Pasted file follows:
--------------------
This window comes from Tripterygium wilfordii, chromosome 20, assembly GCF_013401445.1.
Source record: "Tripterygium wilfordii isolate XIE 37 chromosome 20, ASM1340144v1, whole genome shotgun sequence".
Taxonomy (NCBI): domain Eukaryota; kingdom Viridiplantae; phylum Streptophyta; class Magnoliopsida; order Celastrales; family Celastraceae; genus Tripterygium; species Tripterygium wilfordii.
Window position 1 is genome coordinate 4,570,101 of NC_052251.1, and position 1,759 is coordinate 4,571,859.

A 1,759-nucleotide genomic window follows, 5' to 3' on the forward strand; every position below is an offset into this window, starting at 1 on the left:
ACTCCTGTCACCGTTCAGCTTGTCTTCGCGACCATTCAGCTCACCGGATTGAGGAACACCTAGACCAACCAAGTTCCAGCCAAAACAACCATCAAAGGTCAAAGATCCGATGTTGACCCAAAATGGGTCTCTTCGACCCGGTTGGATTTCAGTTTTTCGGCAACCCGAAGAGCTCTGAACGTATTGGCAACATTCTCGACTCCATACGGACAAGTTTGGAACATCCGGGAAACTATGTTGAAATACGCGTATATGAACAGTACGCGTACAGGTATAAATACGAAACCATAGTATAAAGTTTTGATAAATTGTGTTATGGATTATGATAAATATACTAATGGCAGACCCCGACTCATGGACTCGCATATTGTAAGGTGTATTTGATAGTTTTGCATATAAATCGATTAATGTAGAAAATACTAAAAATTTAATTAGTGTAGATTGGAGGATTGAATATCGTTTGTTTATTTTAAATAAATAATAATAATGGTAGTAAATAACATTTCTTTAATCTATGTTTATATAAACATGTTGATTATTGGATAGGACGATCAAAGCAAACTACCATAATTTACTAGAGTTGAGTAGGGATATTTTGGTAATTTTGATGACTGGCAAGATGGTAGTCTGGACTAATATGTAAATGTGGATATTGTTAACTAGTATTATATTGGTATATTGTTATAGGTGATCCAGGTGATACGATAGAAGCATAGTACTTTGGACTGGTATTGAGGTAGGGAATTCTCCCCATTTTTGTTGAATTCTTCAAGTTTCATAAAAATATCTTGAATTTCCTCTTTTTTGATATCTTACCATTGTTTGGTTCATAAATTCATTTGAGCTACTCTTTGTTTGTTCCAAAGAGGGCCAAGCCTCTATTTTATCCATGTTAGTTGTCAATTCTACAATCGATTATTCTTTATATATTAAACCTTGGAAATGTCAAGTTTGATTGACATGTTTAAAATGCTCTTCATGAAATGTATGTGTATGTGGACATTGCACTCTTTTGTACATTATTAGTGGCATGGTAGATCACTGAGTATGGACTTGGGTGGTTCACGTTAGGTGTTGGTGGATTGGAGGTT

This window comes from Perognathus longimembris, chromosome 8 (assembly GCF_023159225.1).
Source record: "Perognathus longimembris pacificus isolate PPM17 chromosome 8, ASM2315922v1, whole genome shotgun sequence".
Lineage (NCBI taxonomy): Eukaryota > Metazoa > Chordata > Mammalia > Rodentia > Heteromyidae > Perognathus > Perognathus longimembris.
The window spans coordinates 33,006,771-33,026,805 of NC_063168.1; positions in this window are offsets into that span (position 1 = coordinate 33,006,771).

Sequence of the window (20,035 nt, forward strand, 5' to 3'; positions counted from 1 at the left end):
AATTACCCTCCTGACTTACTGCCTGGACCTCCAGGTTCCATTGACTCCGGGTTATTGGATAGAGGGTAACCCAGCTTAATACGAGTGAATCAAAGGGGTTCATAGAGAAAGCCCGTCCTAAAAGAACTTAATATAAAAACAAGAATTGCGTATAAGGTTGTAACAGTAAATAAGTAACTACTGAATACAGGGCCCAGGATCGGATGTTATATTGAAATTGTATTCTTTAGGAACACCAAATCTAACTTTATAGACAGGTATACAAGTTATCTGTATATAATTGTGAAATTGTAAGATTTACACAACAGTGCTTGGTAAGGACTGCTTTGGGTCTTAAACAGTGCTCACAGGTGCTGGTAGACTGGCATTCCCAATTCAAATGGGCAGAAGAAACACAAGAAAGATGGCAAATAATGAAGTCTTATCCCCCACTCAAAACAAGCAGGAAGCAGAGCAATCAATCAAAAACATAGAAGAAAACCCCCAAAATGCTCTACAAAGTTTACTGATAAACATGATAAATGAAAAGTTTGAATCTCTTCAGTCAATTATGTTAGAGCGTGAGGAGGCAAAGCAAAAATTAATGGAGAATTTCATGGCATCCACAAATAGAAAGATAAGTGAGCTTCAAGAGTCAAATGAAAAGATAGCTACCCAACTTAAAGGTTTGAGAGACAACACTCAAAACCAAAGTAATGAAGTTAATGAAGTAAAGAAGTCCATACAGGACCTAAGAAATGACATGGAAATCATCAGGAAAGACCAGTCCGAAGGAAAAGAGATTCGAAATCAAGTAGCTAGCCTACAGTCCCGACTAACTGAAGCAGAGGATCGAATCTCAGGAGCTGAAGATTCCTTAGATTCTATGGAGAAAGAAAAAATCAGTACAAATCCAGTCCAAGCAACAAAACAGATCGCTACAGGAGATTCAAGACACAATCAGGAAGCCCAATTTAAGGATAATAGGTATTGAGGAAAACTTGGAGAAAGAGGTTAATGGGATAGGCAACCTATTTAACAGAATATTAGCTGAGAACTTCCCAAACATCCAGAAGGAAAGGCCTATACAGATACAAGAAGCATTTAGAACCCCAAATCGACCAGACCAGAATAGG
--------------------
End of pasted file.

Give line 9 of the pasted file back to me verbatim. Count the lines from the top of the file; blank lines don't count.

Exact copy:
Lineage (NCBI taxonomy): Eukaryota > Metazoa > Chordata > Mammalia > Rodentia > Heteromyidae > Perognathus > Perognathus longimembris.